- Explain how different organ systems relate to one another to maintain homeostasis
Each organ system performs specific functions for the body, and each organ system is typically studied independently. However, the organ systems also work together to help the body maintain homeostasis.
For example, the cardiovascular, urinary, and lymphatic systems all help the body control water balance. The cardiovascular and lymphatic systems transport fluids throughout the body and help sense both solute and water levels and regulate pressure. If the water level gets too high, the urinary system produces more dilute urine (urine with a higher water content) to help eliminate the excess water. If the water level gets too low, more concentrated urine is produced so that water is conserved.
Similarly, the cardiovascular, integumentary (skin and associated structures), respiratory, and muscular systems work together to help the body maintain a stable internal temperature. If body temperature rises, blood vessels in the skin dilate, allowing more blood to flow near the skin’s surface. This allows heat to dissipate through the skin and into the surrounding air. The skin may also produce sweat if the body gets too hot; when the sweat evaporates, it helps to cool the body. Rapid breathing can also help the body eliminate excess heat. Together, these responses to increased body temperature explain why you sweat, pant, and become red in the face when you exercise hard. (Heavy breathing during exercise is also one way the body gets more oxygen to your muscles, and gets rid of the extra carbon dioxide produced by the muscles.)
Conversely, if your body is too cold, blood vessels in the skin contract, and blood flow to the extremities (arms and legs) slows. Muscles contract and relax rapidly, which generates heat to keep you warm. The hair on your skin rises, trapping more air, which is a good insulator, near your skin. These responses to decreased body temperature explain why you shiver, get “goose bumps,” and have cold, pale extremities when you are cold.
Case Study: Fevers
So what happens when you have a fever? Does this mean your body is unable to maintain its homeostasis, in the same way your house will get too hot if your air conditioner is broken?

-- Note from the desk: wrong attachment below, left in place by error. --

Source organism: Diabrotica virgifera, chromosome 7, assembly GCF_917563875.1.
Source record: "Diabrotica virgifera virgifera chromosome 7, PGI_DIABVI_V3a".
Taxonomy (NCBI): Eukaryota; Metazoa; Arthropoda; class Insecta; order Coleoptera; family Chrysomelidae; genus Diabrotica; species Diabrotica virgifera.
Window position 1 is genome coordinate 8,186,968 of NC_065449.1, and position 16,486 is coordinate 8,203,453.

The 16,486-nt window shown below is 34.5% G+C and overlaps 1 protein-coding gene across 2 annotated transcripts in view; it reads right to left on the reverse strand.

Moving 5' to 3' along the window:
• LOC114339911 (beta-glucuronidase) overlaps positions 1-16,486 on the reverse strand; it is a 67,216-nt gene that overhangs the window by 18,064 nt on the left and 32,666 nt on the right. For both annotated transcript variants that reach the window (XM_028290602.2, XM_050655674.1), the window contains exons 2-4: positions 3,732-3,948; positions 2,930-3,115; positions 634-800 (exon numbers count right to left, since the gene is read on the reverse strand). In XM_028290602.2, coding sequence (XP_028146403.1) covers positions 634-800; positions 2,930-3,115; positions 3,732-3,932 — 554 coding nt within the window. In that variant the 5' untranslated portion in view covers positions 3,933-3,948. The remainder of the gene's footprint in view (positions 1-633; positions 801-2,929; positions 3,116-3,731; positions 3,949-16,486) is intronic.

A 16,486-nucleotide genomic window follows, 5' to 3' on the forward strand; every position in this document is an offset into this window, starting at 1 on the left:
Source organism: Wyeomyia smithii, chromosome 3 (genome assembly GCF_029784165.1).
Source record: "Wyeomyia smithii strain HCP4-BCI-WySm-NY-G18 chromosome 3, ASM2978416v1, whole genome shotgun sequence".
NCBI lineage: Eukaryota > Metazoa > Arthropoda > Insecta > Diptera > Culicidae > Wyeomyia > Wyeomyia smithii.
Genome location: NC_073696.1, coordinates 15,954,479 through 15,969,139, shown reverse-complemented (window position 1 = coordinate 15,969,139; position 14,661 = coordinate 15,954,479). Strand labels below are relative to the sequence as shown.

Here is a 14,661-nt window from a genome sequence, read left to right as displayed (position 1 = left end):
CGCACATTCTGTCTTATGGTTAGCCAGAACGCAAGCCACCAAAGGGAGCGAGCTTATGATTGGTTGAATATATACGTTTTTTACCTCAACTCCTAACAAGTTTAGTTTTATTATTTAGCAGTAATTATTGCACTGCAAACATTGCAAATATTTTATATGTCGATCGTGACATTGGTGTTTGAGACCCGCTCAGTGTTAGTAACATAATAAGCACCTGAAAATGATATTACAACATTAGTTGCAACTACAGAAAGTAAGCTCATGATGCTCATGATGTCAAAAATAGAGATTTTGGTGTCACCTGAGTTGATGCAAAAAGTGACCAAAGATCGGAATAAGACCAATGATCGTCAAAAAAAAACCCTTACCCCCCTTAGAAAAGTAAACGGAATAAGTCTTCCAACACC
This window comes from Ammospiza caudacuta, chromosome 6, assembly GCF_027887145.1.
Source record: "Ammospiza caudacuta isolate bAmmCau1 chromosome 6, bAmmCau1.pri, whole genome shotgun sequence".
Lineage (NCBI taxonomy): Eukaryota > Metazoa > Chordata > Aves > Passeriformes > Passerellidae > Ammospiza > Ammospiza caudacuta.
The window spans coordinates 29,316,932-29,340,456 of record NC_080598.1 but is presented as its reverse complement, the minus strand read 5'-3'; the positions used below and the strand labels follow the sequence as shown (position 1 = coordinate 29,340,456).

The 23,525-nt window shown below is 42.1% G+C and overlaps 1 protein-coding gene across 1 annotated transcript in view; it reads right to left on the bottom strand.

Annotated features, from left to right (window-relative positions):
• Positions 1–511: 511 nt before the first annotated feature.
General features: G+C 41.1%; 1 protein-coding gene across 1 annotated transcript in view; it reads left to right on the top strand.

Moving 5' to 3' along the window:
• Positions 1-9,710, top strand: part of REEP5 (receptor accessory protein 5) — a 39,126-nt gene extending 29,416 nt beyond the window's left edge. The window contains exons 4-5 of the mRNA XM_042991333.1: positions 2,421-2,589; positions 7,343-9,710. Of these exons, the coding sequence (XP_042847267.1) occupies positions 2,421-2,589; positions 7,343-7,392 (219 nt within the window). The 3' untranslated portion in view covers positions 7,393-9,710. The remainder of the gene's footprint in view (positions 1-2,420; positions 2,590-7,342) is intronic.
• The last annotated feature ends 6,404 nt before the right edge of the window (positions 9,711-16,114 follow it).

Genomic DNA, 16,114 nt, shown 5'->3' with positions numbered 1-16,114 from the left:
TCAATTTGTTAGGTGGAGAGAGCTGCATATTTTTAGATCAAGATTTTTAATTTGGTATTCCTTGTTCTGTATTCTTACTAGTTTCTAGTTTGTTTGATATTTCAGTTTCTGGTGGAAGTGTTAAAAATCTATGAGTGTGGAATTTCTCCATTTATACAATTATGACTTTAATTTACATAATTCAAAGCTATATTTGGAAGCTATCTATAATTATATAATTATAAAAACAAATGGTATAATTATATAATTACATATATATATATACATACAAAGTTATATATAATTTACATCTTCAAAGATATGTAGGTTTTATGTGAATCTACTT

In extreme cases, a fever can be a medical emergency; but fever is an adaptive physiological response of our body to certain infectious agents. Certain chemicals called pyrogens will trigger your hypothalamus to shift the set point to a higher value. This is more like you programming the thermostat in your house to a higher temperature to save energy on a hot day when you are not going to be home during the day. These pyrogens can come from microorganisms that infect you, or they can be produced by your body cells in response to an infection of some sort.
- As the level of pyrogens increases in your blood, and the set point resets higher, chemoreceptors now stimulating the hypothalamus are responding to ________ as the variable, rather than thermoreceptors responding to body temperature as the variable.
- heart rate
- blood pressure
- The control center is the _________.
- skeletal muscle
- sweat glands
- blood vessels
- Because the set point has been increased, you now feel cold even though you have what would normally be a body temperature within the healthy range. This produces the “chills” you feel when you get a fever. In response, the hypothalumus will work to increase body temperature. Which response will do this?
- The hypothalamus will stimulate sweat glands and dilating blood vessels as effectors to cool off the body.
- The hypothalamus will stimulate skeletal muscles to shiver and constricting blood vessels.
Although the evidence is only indirect, fever is believed to enhance the body’s immune response. The increased temperature may actually impair the replication of infecting bacteria and viruses that are adapted to survive best at your normal homeostatic body temperature range. This can give your immune cells a chance to destroy the microorganisms before they can rapidly multiply and spread in the body. There is also some indirect evidence that increased body temperature slightly modifies several metabolic reactions in ways that also allow the immune system to function more efficiently.